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  • Chelonoidis carbonaria

    Areal of distribution
    C. carbonaria is widespread in South America, from Panama to Northern Argentina and it has been introduced in some Caribbean islands.

    Kingdom: Animalia
    Phylum: Chordata
    Class: Reptilia
    Order: Testudines
    Suborder: Cryptodira
    Superfamily: Testudinoidea
    Genre: Chelonoidis
    Species: Chelonoidis carbonaria

    Physical features
    The carapace of this tortoise is smooth and elongated, black with yellow-orange spots. The average size of an adult carbonaria ranges from 35 to 50 cm ( 13,8 to 15,7 inches ), although some specimens have been found of 50 cm ( 19,7 inches ). It is absent the nuchal scute.
    The plastron is mostly yellow-brown with hazelnut color areas. The skin color is dark. On the paws there are some bright red flakes and the head has a color that goes from yellow to orange-red. There is also a variety called Cherry Head, present in Brazil which has a bright red coloration of the head, and a darker and smaller carapace ( max 30 cm - 11,8 inches - ).

    Sexual dimorphism
    Dimorphism in this species is very obvious:
    males are larger and have a violin shape. The plastron is markedly concave. The tail of the male is longer and wider and the cloacal opening is placed further from the base.
    Females reach smaller sizes, the plastron is flat, short tail and cloacal opening near the base.

    C. carbonaria is omnivorous, mostly herbivorous, wild herbs when the weather permits and in winter in the absence of these, they can be replaced with chicory, endive, radicchio, and in moderate amounts Chinese cabbage and stellaria. But in his diet absolutely should not miss a good amount of ripe fruit (pears, apples, apricots, peaches, gooseberries, strawberries, raspberries, melon, figs and bananas) and invertebrates (snails, earthworms, snails, insects). Occasionally you may provide protein in the form of mushrooms and dry food for dogs (a few times a month).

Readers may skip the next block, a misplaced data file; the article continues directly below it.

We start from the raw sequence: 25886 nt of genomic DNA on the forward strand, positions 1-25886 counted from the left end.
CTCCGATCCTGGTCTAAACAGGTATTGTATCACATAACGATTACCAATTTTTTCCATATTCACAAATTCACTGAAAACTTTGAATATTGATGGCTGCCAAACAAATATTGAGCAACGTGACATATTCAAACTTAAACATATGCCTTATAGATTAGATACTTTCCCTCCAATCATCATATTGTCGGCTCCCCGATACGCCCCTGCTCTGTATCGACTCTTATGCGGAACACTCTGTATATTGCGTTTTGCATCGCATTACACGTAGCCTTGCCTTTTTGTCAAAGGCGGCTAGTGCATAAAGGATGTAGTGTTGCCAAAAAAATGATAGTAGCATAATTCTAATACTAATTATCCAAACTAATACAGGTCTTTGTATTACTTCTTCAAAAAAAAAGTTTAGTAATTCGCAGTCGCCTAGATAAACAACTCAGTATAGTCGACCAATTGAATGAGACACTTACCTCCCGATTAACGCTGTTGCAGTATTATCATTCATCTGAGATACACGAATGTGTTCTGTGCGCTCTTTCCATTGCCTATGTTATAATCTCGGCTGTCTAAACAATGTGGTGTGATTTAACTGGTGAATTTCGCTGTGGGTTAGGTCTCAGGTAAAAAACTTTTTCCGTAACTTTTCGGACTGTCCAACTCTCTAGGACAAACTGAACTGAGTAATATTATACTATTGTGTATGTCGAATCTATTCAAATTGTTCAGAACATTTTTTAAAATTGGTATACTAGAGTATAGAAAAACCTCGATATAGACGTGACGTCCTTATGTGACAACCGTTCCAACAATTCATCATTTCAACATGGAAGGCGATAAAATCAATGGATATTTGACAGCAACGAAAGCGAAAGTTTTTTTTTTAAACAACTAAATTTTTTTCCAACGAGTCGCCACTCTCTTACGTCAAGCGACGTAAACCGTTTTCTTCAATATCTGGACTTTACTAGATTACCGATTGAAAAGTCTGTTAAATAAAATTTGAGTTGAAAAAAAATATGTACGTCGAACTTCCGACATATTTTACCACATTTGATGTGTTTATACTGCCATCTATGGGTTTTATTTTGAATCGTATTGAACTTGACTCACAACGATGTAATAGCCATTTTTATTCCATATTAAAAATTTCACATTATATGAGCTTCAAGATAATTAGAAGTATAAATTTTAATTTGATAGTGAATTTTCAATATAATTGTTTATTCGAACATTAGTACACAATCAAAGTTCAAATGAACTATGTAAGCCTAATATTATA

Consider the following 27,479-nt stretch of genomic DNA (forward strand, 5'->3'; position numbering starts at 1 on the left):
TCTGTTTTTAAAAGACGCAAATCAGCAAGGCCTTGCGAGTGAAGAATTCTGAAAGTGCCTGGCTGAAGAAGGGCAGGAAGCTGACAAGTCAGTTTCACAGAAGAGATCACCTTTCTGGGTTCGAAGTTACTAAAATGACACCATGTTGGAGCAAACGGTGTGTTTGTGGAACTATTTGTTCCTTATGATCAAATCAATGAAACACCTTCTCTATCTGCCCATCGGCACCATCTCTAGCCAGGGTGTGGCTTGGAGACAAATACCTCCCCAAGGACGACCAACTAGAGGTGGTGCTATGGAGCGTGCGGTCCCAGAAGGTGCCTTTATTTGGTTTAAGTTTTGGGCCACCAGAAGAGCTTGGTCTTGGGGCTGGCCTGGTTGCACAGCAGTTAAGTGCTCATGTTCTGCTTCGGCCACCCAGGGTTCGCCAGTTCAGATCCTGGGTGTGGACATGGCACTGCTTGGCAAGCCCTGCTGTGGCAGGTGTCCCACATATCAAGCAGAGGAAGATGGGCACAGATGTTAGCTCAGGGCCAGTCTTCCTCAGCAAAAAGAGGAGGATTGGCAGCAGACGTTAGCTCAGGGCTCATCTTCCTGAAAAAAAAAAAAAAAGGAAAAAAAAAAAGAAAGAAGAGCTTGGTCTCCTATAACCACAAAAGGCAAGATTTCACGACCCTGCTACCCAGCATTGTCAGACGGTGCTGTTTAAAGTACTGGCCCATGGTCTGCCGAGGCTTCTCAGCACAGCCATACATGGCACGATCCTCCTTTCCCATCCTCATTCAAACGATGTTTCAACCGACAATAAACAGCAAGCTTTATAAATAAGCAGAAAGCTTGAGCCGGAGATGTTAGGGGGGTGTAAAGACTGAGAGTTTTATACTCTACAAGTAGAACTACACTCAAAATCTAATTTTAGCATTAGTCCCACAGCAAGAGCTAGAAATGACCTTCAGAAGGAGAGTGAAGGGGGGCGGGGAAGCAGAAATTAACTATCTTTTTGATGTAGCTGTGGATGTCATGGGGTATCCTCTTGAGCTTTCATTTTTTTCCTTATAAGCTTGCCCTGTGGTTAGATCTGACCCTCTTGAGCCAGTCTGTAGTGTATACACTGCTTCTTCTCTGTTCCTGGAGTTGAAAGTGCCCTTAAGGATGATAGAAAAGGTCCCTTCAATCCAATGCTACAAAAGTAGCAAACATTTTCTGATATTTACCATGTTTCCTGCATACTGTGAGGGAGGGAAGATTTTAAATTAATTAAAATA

This species does not hibernate, it is necessary to make a indoor accommodation during the cold season.
    The terrarium should be prepared so that you can maintain a daytime temperature of 32° C ( 89° F )in the hot zone and 23-25° C ( 73-77° ) F ​​in the cool area with a night setback up to 21° C ( 69° F ) for babies and 19/20° C ( 66/68° ) F for adults. The humidity should be high (about 80%). It is useful to keep a wide and low saucer for water. For the bottom you can use normal potting soil with peat moss or coconut fiber mixed with potting soil. We’ll use the UVB neon for 8 hours per day, because if your terrarium is too bright, carbonaria could be annoyed, as it is a native animal of tropical forests. Recommended for heating a ceramic lamp or infrared. The shape of the terrarium is important that it is rectangular with large shelters and food should be given in the cooler area.
    When outside temperatures are stabilized at night and do not drop below 19° C ( 66° F ), they can be moved outdoors in very well sheltered from the wind and shaded enclosures.

    Mating and reproduction
    Sexual maturity in C. carbonaria is reached (captive) at the age of 7-9 years and about 9,8 inches of plastron.
    Mating takes place regularly throughout the year: the male moves his head to the right and to the left, attracted by the bright colors of the legs of the female during mating, not aggressive at all. The male will emit guttural sounds.
    The female lasts 4-5 depositions per year at intervals of about 30 days with 4-6 eggs at a time.
    In the period in which females are close to the deposition it is important to provide cuttlefish bone with calcium and vitamins.
    The eggs should be incubated at 29-30,5° C ( 84-86° F ), higher temperatures often cause malformations of the carapace, and sometimes cause the death of the fetus inside the egg. The humidity inside the incubator should not be below 80%. The eggs will hatch after 100-150 days.

    Breeding and care of baby specimens
    A terrarium for the babies must have the same characteristics as the one of the adults, with particular attention to humidity. Must maintain a high percentage (80%) of humidity throughout the terrarium.
    The feeding is the same as for adults, but should supplement with minerals and D3 vitamin.
    It is important that the temperature in the warmest area does not exceed 32° C ( 89° F ) and in the cool area between 24 and 26° C ( 75 to 78° F ). Nighttime temperatures should never go below 22° C ( 71° F ). They are very annoyed by too bright lights, so we recommend to avoid the compact bulb for UVB rays and to prefer the traditional fluorescent 5% UVB tubes.

    C. carbonaria is a suitable species for those who want to start to experience with keeping exotic tortoises. We recommend to buy CB specimens, because those ones imported from South America arrive in very bad health conditions, completely dehydrated and often with diseases that can cause death.

    Cherry head sub-adult specimen bred in captivity

    Differences between young Cherry ( on the left ) and Carbonaria plastrons

    Chelonoidis carbonaria is included in Appendix II of CITES

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    Originally written by: Turtlej
    Translated by: Ugo